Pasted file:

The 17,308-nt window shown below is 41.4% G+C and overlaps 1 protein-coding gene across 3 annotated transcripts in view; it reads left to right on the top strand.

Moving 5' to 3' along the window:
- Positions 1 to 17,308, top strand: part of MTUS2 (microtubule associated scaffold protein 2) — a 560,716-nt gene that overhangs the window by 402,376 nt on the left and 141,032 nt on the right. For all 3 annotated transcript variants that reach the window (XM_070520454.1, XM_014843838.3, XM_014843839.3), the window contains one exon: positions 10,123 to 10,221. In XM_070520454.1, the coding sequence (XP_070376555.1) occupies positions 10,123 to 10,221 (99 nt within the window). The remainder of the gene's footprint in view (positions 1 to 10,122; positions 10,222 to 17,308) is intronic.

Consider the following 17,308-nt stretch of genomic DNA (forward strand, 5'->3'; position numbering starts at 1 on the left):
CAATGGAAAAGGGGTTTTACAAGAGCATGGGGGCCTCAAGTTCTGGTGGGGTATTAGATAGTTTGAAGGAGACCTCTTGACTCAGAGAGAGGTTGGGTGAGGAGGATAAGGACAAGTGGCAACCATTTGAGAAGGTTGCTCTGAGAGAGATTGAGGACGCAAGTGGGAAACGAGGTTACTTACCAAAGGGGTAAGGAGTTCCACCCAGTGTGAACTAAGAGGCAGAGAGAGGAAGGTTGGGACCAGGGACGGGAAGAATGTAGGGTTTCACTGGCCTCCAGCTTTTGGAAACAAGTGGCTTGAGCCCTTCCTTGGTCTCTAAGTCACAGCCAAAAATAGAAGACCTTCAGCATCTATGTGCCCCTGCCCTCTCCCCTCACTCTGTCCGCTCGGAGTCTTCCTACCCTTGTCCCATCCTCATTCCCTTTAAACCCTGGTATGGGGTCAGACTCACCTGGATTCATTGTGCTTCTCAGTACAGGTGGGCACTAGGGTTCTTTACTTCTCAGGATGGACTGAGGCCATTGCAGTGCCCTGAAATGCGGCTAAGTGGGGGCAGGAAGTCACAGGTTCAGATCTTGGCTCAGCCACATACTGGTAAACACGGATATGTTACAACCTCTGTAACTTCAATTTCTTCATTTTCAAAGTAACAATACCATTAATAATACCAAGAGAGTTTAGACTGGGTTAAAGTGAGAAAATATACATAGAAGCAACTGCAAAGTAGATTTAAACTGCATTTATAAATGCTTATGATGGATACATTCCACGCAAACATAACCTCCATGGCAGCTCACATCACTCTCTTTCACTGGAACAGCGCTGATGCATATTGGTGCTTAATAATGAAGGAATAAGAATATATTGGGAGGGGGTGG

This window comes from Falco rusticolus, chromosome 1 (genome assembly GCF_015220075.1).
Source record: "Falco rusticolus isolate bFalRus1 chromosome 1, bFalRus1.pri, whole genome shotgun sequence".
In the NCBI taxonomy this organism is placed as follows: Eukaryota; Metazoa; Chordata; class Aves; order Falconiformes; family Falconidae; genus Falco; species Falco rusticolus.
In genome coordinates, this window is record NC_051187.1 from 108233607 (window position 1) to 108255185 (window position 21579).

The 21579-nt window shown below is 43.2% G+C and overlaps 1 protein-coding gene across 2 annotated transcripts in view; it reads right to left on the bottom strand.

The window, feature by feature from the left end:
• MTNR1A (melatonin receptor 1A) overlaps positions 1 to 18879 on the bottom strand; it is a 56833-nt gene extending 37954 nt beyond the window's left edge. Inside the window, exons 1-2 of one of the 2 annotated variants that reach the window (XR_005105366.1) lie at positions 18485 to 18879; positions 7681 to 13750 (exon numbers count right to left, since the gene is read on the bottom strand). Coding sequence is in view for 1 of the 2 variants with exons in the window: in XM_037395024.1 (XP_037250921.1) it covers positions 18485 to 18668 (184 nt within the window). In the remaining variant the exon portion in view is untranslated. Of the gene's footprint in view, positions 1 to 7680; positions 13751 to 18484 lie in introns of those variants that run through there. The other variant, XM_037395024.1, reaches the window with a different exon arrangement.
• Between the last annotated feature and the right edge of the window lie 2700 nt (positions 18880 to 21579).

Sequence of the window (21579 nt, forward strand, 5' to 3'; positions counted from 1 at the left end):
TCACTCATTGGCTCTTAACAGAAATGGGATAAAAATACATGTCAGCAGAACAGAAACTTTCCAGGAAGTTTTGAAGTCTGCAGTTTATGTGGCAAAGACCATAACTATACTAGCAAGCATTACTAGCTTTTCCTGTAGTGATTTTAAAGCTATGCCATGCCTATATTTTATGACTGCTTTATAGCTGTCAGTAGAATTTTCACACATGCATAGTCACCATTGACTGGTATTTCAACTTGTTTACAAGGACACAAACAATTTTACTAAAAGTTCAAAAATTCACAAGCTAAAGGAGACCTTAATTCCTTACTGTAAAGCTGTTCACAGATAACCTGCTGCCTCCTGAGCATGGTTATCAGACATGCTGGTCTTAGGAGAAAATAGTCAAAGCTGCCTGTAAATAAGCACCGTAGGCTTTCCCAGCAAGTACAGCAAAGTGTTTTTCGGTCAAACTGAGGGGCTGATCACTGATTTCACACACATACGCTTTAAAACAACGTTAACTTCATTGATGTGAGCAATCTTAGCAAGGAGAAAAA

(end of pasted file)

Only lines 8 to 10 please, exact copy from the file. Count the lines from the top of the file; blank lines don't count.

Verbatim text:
In the NCBI taxonomy this organism is placed as follows: Eukaryota; Metazoa; Chordata; class Aves; order Falconiformes; family Falconidae; genus Falco; species Falco rusticolus.
In genome coordinates, this window is record NC_051187.1 from 108233607 (window position 1) to 108255185 (window position 21579).

The 21579-nt window shown below is 43.2% G+C and overlaps 1 protein-coding gene across 2 annotated transcripts in view; it reads right to left on the bottom strand.